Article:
23 April 2003, 16:21
War in Chechnya: a Chechen militiaman tells his story
Here is what Rustam Azizov, a member of the Chechen armed resistance movement, says about fighting for the village of Komsomolskoye in the spring of 2000 and his time in Russian captivity.
During the first war in Chechnya in 1994?1995 our father fought against Russian occupants. He died heroically in June 1995 while commanding Chechen army troops. In early November 1999 the advance of federal occupant forces made me retreat deep into the mountains, leaving at home my 16-year-old brother in hope they would not touch the boy. But his youth did not save him. In the spring of 2000 he was forcedly taken away by federal troops and ?disappeared?. Since then he has not been heard of. In the mountains I joined armed resistance groups led by Khamzat Gelayev ?
In early March 2000, tripping on landmines, Gelayev?s unit entered the village of Saadi-Kotar or Komsomolskoye. Almost immediately the village came under a heavy continuous missile fire. As it turned out later, Russians expected us. The shelling that soon followed was no lesser in strength. Having been trapped by Russians, the group suffered huge losses. Because of all-day-round bombardment there was no chance for us to provide medical aid to the wounded. And we were desperately running out of medicines. Many of Chechen resistance fighters died because of lack of prompt medical aid, while many injured were finished off by federals.
I saw my injured Chechen fellows crushed by tank caterpillars, smashed to death by rifle butts and even digging tools. Basements whereto we took our wounded with cut-off limbs were targeted by grenades or set ablaze. The shelling continued till the mid-March. By that time those who were still alive got injured, exhausted by hunger and cold temperatures. By noon of March 20, a group to which I was assigned was encircled by Russian tanks. Any resistance was futile. Before that moment we fought as equals, and as in every other war there were casualties from both sides. But after that a slaughter began.
They offered us to surrender, promising to save our lives and give our injured medical help. Commander of OMON special police forces, they called him by first name Alexander, told us Putin had issued an amnesty decree for Chechen rebel fighters, and we believed him. Later we had many reasons to regret that. Having conferred with each other, we began to remove our injured fellows from basements and to lay down remaining weapons. Had we only foreknown what would have happened to us ?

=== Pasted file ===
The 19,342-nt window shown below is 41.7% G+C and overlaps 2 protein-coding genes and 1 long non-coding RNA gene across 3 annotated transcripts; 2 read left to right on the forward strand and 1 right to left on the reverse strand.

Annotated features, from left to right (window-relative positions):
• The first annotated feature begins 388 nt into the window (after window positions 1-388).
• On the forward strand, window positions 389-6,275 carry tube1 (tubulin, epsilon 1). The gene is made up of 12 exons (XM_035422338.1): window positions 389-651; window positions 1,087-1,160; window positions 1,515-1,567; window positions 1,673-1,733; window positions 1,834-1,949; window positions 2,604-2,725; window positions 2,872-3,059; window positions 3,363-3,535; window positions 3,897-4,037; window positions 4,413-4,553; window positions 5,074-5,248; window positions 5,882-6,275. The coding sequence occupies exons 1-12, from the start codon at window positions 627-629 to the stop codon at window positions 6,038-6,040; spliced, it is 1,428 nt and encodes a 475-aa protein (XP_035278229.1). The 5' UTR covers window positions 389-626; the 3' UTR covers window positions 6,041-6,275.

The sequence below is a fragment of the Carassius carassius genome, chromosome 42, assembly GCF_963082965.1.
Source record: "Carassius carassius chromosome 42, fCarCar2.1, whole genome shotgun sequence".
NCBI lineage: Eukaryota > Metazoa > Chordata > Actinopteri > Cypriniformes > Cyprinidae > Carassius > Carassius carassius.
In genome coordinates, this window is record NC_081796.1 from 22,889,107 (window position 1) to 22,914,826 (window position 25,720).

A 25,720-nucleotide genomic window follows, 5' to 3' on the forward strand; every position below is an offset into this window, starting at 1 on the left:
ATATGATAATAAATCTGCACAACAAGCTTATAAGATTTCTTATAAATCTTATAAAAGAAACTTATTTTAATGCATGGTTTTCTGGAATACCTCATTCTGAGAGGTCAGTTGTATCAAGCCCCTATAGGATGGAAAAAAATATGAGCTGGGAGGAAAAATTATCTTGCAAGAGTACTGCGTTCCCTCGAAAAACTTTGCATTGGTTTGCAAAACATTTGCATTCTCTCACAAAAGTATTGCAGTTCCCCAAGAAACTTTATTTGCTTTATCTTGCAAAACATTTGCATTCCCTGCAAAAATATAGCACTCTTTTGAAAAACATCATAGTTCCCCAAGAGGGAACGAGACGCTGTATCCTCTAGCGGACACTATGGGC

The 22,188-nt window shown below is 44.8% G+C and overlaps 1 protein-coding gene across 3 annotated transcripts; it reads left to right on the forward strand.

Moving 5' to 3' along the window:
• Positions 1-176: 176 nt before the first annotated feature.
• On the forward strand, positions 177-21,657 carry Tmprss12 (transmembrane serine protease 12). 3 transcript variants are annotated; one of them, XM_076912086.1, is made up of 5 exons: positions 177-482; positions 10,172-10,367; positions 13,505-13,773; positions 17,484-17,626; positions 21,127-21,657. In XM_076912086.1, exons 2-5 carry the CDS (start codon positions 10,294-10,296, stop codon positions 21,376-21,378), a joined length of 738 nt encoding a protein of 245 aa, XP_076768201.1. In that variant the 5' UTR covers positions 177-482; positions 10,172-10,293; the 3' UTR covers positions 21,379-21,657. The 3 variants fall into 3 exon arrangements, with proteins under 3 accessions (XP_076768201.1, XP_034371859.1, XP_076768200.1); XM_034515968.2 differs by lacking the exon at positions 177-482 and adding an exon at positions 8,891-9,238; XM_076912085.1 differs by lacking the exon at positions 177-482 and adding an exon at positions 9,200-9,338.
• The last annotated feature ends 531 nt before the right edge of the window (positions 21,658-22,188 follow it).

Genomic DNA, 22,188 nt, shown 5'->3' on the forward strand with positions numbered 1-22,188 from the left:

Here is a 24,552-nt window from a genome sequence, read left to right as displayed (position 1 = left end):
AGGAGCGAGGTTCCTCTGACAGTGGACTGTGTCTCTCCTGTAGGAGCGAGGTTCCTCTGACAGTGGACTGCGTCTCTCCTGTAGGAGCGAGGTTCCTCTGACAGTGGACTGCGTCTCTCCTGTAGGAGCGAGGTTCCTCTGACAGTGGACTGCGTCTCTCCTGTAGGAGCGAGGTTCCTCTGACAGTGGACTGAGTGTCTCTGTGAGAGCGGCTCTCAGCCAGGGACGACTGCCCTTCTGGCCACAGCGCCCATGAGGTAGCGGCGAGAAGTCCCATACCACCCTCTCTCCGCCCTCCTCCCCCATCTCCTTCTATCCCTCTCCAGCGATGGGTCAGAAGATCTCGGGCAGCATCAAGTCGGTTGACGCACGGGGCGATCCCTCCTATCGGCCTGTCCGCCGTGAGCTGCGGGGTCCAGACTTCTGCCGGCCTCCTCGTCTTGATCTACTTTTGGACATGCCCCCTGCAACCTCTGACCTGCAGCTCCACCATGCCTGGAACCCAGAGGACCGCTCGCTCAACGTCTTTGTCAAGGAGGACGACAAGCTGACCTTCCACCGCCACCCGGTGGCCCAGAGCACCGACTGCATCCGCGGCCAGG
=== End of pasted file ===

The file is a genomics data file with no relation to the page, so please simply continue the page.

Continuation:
Then we were all taken to a large clearing outside the village, our arms were twisted behind our backs and tied with barbed wired. Then they began to shoot us in the arms and legs, or even kneecaps, saying: ?Want more freedom? Want to feel the smell of freedom? And where, let me ask you, is yours Gelayev>?
At that moment we deeply regretted that we had surrendered alive. Those with serious wounds or cut-off limbs were finished off right before our eyes? And they did not let us avert or close our eyes. They killed them with rifle butts and digging tools, aiming straight at their wounds.
When they shoot through my arm and began hitting me hard on the injured arm, I lost consciousness. I came to myself only in the evening, finding myself in the heap of corpses. I saw federals still torturing those who were yet alive. My right arm was completely crushed and tied to the left one with some iron wire. When an OMON police officer saw me regaining consciousness, he asked me whether I could walk. After my affirmative reply he ordered me to go to some military trucks parked within 50 meters from us. Next to me there was lying on the ground a young boy, aged between 17 and 18. One of his legs was completely broken. Pointing to him, the serviceman said they would spare the boy?s life if I could carry him to the truck. Having my arms tied, I asked the boy whether he could grasp me by the neck. He nodded. So I bent down, letting him embrace my neck, and we slowly moved towards the vehicles. Then there came a gunfire. The boy eased his embrace and fell to the ground. I straightened up and looked back. As the soldier was going to pull the trigger, another one rushed to him, shouting out there was an order ?not to shoot down everyone?. And there I stood looking at the dead youth, grieving that I had not time to ask his name.